Comment: Central Banking...

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Central Banking... about creating a banking cartel. "Cartel" evokes images of a bunch of evil schemers smoking cigars somewhere, and while that's true enough, there's a more precise economic meaning to the term, which I'd like to explain.

A cartel is a set of firms in some industry, which agree not to compete with one another. They fix an above-market price at which they all agree to sell. The cartels must not only eliminate competition between its members, but also prevent non-members from competing with the cartel - otherwise they will not be able to maintain their above-market price. Voluntary cartels have been attempted historically. They all collapsed quickly, without exception. Voluntary cartels inevitably collapse because the members cannot resist competing with one another, and they have no really effective means of preventing non-members firms from competing with the cartel. When voluntary cartels failed, the would-be cartelists turned to the government. They wanted the government to use its power to forcibly prevent the members of the cartel from competing with one another, and forcibly prevent non-members from competing with the cartel. They succeeded. The entire regulatory apparatus is designed to cartelize the system: e.g. the FDA and DoA cartelize the food and drug industries.

The move toward central banking in the US, culminating in the creation of the Fed in 1913, is just another example of this. Wealthy business interests wanted to form a cartel, and needed the government to support it. A banking cartel works a bit differently from any other kind of cartel, because banking is a rather unique business. The goal of banking cartels is to coordinate inflation. That is, to make sure that all the banks are creating credit at approximately the same rate. The reason is this. If the banks aren't coordinating their inflation, the banks inflating the most start to lose reserves to the bank inflating the least, until eventually they run out of reserves and go bankrupt. This is what occurs in a free market in banking, there is a natural check on the extent to which any bank can expand credit. Of course the banks don't like this check - they want to expand as much as possible. So they must coordinate, then there is no net loss of reserves from one bank to another, and no bankruptcies interrupting the credit expansion. So how does a banking cartel coordinate inflation? Reserve requirements. The central bank forces the cartel members to maintain certain reserve requirements, which means they are all inflating at the same rate. The central bank also standardizes bank notes. Before central banking, each bank issued its own notes. When you made a withdraw, you didn't get Federal Reserve Notes, you got ABC Bank Notes. Standardizing notes means that any one bank's notes are viewed as being the same as any other's, which helps spread the risk around the system and reduce the risk of a bank run on any one bank. Finally, the central bank acts of "lender of last resort," available to create credit to keep any one bank solvent in the event of a crisis. What a deal! Now the banks can basically inflate at their hearts content, much more than before, and if anything does go wrong, their pals at the central bank have unlimited funds to bail them out.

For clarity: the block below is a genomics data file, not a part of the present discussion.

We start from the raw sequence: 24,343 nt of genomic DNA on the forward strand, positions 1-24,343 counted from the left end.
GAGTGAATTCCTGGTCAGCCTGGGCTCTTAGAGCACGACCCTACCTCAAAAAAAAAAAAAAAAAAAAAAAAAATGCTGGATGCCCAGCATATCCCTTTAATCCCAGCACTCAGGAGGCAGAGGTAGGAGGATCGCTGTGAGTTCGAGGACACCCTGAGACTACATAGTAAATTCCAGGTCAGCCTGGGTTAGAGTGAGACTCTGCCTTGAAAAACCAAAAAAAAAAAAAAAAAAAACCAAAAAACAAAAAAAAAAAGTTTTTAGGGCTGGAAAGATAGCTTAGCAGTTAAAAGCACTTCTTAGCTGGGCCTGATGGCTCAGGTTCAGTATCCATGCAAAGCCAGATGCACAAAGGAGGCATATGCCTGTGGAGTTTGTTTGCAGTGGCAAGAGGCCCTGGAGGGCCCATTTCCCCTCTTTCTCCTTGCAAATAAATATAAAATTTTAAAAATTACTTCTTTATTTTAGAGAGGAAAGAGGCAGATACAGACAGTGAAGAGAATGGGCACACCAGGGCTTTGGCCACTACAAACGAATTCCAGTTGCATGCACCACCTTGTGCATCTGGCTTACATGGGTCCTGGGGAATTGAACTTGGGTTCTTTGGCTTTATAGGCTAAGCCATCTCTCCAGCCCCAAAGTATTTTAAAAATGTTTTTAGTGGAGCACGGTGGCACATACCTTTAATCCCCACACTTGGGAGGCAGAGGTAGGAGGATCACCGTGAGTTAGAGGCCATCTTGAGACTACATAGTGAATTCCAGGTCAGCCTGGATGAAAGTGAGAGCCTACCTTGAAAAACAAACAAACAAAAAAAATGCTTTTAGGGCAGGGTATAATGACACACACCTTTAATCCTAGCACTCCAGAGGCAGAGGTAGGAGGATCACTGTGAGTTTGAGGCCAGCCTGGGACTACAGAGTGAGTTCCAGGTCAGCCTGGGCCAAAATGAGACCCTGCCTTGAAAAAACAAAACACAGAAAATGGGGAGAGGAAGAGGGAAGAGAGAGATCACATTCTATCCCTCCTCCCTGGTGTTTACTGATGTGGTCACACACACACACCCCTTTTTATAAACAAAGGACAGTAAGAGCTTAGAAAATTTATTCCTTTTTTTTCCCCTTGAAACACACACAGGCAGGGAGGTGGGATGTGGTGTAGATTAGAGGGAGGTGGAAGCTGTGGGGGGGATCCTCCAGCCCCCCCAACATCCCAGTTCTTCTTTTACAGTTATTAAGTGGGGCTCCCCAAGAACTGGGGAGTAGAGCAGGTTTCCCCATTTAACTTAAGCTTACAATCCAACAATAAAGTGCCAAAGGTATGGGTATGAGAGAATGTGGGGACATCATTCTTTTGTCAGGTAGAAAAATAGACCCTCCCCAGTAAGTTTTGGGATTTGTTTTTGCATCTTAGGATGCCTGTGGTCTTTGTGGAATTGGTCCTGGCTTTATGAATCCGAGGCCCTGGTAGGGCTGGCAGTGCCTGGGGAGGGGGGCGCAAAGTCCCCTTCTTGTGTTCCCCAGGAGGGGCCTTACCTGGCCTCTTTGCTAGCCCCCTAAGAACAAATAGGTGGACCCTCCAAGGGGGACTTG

So that's what central banking is about. It is about maintaining a banking cartel, which increases bank profits at the expense of the consumer and the public at large - as with all cartels. And, of course, central banks have an extra-close relationship with governments, as do banks in general, since they play a role in funding them. In a sense the banking cartel, the system of central banking, is the dominant cartel of the many cartels which constitute this huge fascist system.

"Alas! I believe in the virtue of birds. And it only takes a feather for me to die laughing."